Elizabeth Debicki sits on her bed getting her hair touched up by someone in a salmon sweater.

Elizabeth Debicki

Alison, when do you and your team find out what’s going to be on your plate for a particular season?
Alison Harvey:
It starts with reading a script, and then identifying storywise which sets are going to feature most. Diana’s apartment was in almost every episode [in Season 5], so that was quite a big task to try and encapsulate that 90s feeling. I started with footage that Paul Burrell took of Kensington Palace, illegally, to start with that color palette of the lemons and tangerines and that very 80s and 90s flavor, and then just expanded on that, beautified it a bit, and made it feel like somewhere where someone lives. I had everything [in Diana’s apartment], from top to bottom, either made from scratch or sourced and bought. Because it had to stand for the whole season, it was worth investing that amount of time and effort into it.

Then you just jump into Russia or Egypt or Spain, all the other sorts of environments, and look at the research and try to create a world that supports the actors. It’s got to be very subtle. We did 400 sets over the season. The geographical spread is quite challenging to keep on top of, being in different countries at once. The Russian story was great because we were doing two parallel eras — the revolution plus the [Boris] Yeltsin story with the Queen — and how those interacted.

Cate, what was most important to get across to make sure that the look was just right?
Cate Hall:
Our philosophy on The Crown is to leave space for the audience to do some work, to believe that they can take the character to the next level. So instead of using prosthetics and building up layers, what we tried to do is to get the silhouette. If an actor turns around and faces the other way, do they look like the person? With the Queen, you don’t get a more iconic silhouette. I think as soon as something looks kind of hokey, we’re really taking the audience away from the drama, so we worked really hard to make sure the wigs look like hair. We use bald pieces underneath the wigs. We [style] the roots so that they stick up and look like they’re growing. We use mohair to mimic fuzzy, baby hair. Dominic has the world’s tiniest wig just to extend his hairline to create this kind of square shape.

Elizabeth, so many people talk about the way you, as Diana, gaze. It’s just so spot-on. Was that something that unlocked this role for you?
It’s a bit of a portal. We have a sense of how these people move through space and speak and sound, and it’s our job to make that satisfying for the audience. We do that with an amazing movement coach named Polly Bennett. I’d never worked with a movement coach before, and I adored it because the body is sort of like a roadmap: It contains all these secrets and mysteries and pieces of psychology. That was really integral to my process. The gaze thing — I thought, Okay, I need to do this, but I have to figure out why she’s doing this.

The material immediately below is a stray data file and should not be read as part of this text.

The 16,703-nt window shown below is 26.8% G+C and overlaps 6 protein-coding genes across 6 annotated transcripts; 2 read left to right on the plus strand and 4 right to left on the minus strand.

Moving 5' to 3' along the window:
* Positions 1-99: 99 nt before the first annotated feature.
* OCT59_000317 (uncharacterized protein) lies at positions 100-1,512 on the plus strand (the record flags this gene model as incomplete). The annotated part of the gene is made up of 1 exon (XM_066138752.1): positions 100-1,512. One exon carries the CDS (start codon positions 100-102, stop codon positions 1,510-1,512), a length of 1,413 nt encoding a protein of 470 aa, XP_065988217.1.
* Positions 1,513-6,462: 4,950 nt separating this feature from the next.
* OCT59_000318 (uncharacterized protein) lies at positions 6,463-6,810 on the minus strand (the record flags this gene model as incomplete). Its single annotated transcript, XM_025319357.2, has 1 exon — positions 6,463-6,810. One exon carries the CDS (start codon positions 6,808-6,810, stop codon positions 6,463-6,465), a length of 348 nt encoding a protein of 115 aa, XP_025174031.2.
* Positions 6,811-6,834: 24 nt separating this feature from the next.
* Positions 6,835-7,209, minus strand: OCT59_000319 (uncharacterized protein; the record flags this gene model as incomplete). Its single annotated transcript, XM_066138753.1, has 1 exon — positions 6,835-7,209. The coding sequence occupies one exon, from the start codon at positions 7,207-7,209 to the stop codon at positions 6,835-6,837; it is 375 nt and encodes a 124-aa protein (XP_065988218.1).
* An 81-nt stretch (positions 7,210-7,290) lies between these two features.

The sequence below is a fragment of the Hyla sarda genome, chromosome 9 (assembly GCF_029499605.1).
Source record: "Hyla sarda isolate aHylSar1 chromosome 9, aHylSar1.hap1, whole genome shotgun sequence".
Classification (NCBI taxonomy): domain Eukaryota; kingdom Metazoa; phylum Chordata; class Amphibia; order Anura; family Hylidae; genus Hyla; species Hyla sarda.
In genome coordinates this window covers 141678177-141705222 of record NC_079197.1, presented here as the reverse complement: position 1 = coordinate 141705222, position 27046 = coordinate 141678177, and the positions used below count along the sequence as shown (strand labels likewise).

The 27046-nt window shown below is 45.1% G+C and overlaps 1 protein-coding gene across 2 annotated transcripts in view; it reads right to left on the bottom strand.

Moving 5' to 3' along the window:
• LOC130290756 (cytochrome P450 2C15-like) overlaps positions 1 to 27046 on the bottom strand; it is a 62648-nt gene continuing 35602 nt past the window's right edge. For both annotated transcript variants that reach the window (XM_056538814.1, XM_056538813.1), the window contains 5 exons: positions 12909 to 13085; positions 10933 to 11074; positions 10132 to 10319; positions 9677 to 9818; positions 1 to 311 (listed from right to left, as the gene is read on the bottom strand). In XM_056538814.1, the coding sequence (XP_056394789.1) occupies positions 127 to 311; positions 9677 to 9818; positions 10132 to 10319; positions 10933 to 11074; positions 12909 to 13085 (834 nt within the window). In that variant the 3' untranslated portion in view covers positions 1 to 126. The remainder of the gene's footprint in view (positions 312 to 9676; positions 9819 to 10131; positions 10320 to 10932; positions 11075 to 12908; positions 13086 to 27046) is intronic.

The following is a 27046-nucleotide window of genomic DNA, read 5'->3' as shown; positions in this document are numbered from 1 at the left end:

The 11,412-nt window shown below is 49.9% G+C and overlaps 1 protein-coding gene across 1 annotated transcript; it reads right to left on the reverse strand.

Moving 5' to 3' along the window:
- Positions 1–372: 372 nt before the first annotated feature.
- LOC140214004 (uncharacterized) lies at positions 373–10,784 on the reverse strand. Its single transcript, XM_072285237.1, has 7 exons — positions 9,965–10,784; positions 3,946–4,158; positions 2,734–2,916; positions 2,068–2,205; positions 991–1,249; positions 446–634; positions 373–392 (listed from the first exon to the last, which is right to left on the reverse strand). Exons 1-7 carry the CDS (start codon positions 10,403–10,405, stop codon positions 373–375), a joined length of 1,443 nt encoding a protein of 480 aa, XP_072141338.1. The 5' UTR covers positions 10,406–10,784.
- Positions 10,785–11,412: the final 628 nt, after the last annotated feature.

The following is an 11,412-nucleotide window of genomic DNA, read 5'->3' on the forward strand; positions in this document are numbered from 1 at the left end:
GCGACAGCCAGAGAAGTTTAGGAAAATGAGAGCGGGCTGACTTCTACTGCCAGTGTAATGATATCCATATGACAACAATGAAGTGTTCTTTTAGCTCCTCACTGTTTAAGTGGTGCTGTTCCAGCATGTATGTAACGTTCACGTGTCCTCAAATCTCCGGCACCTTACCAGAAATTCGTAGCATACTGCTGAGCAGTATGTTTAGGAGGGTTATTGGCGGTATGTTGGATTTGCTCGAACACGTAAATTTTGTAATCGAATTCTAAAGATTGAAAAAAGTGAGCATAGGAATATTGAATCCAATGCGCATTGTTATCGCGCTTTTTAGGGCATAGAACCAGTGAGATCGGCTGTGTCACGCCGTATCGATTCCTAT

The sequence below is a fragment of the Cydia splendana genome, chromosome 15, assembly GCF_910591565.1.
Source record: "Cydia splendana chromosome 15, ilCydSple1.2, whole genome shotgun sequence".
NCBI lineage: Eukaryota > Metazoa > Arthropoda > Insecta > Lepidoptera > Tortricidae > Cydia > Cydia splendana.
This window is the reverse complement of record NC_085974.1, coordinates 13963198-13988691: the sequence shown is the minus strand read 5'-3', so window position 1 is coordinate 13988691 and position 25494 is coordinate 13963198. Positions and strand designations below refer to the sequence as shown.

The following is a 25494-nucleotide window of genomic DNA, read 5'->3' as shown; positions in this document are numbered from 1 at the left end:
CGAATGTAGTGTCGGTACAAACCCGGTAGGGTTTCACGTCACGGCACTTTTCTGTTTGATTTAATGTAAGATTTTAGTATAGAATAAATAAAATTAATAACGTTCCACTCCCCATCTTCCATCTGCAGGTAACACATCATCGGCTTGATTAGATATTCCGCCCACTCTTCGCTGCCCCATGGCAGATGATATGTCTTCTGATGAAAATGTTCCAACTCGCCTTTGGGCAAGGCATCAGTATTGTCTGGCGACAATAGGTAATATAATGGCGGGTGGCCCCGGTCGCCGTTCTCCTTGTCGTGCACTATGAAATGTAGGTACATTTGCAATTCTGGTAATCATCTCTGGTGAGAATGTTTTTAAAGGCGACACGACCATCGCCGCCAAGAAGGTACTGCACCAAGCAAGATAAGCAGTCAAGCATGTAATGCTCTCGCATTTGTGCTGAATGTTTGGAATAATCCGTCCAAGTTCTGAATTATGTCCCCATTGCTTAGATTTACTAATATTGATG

Imelda Staunton gets her hair touched up by someone in a mask. Staunton wears a red patterned shirt and looks straight ahead.

Imelda Staunton

Imelda, what was that scene like where Diana tells you, as Queen Elizabeth, that she’s given this interview?
We loved doing that scene together because you’ve got, yet again, another great Peter Morgan scene. [Queen Elizabeth] doesn’t lose her cool. She doesn’t challenge. She doesn’t go off pissed. Through a lot of Elizabeth’s reign, I dare say there were many things she wanted to say and couldn’t say it. Elizabeth [Debicki] and I, we’re always saying we wish we had more scenes together but, of course, we can never stand in a room together, because we’d never get in a two-shot [with her being so much taller than I am].

Debicki: I think I did take my shoes off for that bit where you give me a kiss on the cheek.

Lesley, it’s such a thrill to see you performing with Timothy Dalton [who plays Margaret’s old flame Peter Townsend]. What was it like?
We can’t take an inch of credit away from Robert Sterne, but I had met Timothy a couple of times just socially, and when I knew that Peter Townsend was going to be a character in Episode 4, [Dalton] just sprang to mind because he’s the right age and he’s a very dashing looking man. That was my two pennies worth, but the rest was down to Robert and everybody else.

We had some good times with Polly Bennett, learning to dance together. It’s a very beautiful episode about this relationship, at least forty years down the line, and just meeting an old love, how tender and how sweet that is, and the memories of what they had and didn’t have. It highlights her loneliness and how she’s never found that sort of deep contentment.

When Diana’s TV interview airs, the reactions are fascinating. I’d be curious to know, Dominic, what you and Olivia Williams, playing Camilla, were reacting to because it’s so realistic.
I had Elizabeth’s performance, which obviously helps. We did dozens of different reactions, and I think Peter had written that I throw a glass across the room, and then I shout and swear. We went from sort of 10 to about 4. The trouble with Charles is you know that he is an emotional man, but you’ve never seen it, really, in public. I suppose the whole point of The Crown is that you see the private lives of these public personae. You never really know what they’d do in public or even how they sound when they are anguished or deeply emotional, so we tried everything.